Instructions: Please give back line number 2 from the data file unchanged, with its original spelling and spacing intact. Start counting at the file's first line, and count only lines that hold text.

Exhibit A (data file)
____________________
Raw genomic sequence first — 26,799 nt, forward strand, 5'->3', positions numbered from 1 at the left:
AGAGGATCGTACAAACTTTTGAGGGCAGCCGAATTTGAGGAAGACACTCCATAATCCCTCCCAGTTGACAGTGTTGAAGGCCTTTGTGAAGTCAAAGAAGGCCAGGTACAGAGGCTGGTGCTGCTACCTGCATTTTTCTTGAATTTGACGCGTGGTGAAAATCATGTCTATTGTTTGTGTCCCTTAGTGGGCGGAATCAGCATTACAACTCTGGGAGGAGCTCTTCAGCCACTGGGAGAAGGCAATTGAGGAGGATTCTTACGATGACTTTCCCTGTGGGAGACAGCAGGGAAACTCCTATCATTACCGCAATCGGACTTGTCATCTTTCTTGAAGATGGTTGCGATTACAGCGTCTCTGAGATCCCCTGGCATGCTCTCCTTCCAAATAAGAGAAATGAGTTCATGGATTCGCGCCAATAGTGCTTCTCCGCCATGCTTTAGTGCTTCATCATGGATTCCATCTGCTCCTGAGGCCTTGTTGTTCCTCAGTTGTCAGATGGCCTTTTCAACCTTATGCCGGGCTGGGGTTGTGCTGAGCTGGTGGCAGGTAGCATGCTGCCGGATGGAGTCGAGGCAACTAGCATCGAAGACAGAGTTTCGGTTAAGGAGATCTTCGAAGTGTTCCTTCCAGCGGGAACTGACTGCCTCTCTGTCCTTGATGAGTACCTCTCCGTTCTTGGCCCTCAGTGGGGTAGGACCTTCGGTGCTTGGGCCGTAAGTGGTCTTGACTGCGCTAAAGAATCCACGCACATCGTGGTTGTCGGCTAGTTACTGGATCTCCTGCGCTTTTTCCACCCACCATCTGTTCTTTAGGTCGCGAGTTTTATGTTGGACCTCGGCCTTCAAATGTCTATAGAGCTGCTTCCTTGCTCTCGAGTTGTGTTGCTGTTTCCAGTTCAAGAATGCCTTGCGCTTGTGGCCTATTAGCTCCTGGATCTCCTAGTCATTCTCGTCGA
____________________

AGAGGATCGTACAAACTTTTGAGGGCAGCCGAATTTGAGGAAGACACTCCATAATCCCTCCCAGTTGACAGTGTTGAAGGCCTTTGTGAAGTCAAAGAAGGCCAGGTACAGAGGCTGGTGCTGCTACCTGCATTTTTCTTGAATTTGACGCGTGGTGAAAATCATGTCTATTGTTTGTGTCCCTTAGTGGGCGGAATCAGCATTACAACTCTGGGAGGAGCTCTTCAGCCACTGGGAGAAGGCAATTGAGGAGGATTCTTACGATGACTTTCCCTGTGGGAGACAGCAGGGAAACTCCTATCATTACCGCAATCGGACTTGTCATCTTTCTTGAAGATGGTTGCGATTACAGCGTCTCTGAGATCCCCTGGCATGCTCTCCTTCCAAATAAGAGAAATGAGTTCATGGATTCGCGCCAATAGTGCTTCTCCGCCATGCTTTAGTGCTTCATCATGGATTCCATCTGCTCCTGAGGCCTTGTTGTTCCTCAGTTGTCAGATGGCCTTTTCAACCTTATGCCGGGCTGGGGTTGTGCTGAGCTGGTGGCAGGTAGCATGCTGCCGGATGGAGTCGAGGCAACTAGCATCGAAGACAGAGTTTCGGTTAAGGAGATCTTCGAAGTGTTCCTTCCAGCGGGAACTGACTGCCTCTCTGTCCTTGATGAGTACCTCTCCGTTCTTGGCCCTCAGTGGGGTAGGACCTTCGGTGCTTGGGCCGTAAGTGGTCTTGACTGCGCTAAAGAATCCACGCACATCGTGGTTGTCGGCTAGTTACTGGATCTCCTGCGCTTTTTCCACCCACCATCTGTTCTTTAGGTCGCGAGTTTTATGTTGGACCTCGGCCTTCAAATGTCTATAGAGCTGCTTCCTTGCTCTCGAGTTGTGTTGCTGTTTCCAGTTCAAGAATGCCTTGCGCTTGTGGCCTATTAGCTCCTGGATCTCCTAGTCATTCTCGTCGA